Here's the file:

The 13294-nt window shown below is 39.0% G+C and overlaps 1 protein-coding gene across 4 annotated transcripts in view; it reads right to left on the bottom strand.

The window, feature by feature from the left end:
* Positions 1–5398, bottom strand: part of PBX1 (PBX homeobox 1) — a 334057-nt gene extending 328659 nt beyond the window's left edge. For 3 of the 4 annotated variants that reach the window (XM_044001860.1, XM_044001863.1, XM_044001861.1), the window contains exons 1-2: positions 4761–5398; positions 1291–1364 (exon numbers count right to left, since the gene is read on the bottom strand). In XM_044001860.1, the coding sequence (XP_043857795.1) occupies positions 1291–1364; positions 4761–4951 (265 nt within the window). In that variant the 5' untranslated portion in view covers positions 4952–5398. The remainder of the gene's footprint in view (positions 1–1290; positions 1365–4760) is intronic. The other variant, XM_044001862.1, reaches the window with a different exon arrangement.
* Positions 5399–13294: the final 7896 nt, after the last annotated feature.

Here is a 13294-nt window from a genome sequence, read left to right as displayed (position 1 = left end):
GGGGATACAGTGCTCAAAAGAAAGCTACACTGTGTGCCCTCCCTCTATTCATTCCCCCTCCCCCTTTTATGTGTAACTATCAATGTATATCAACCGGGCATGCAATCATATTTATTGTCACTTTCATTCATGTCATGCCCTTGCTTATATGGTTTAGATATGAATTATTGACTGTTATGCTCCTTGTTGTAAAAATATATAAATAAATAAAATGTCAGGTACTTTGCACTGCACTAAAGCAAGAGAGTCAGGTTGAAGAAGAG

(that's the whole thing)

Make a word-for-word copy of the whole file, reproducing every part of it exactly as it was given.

The 13294-nt window shown below is 39.0% G+C and overlaps 1 protein-coding gene across 4 annotated transcripts in view; it reads right to left on the bottom strand.

The window, feature by feature from the left end:
* Positions 1–5398, bottom strand: part of PBX1 (PBX homeobox 1) — a 334057-nt gene extending 328659 nt beyond the window's left edge. For 3 of the 4 annotated variants that reach the window (XM_044001860.1, XM_044001863.1, XM_044001861.1), the window contains exons 1-2: positions 4761–5398; positions 1291–1364 (exon numbers count right to left, since the gene is read on the bottom strand). In XM_044001860.1, the coding sequence (XP_043857795.1) occupies positions 1291–1364; positions 4761–4951 (265 nt within the window). In that variant the 5' untranslated portion in view covers positions 4952–5398. The remainder of the gene's footprint in view (positions 1–1290; positions 1365–4760) is intronic. The other variant, XM_044001862.1, reaches the window with a different exon arrangement.
* Positions 5399–13294: the final 7896 nt, after the last annotated feature.

Here is a 13294-nt window from a genome sequence, read left to right as displayed (position 1 = left end):
GGGGATACAGTGCTCAAAAGAAAGCTACACTGTGTGCCCTCCCTCTATTCATTCCCCCTCCCCCTTTTATGTGTAACTATCAATGTATATCAACCGGGCATGCAATCATATTTATTGTCACTTTCATTCATGTCATGCCCTTGCTTATATGGTTTAGATATGAATTATTGACTGTTATGCTCCTTGTTGTAAAAATATATAAATAAATAAAATGTCAGGTACTTTGCACTGCACTAAAGCAAGAGAGTCAGGTTGAAGAAGAG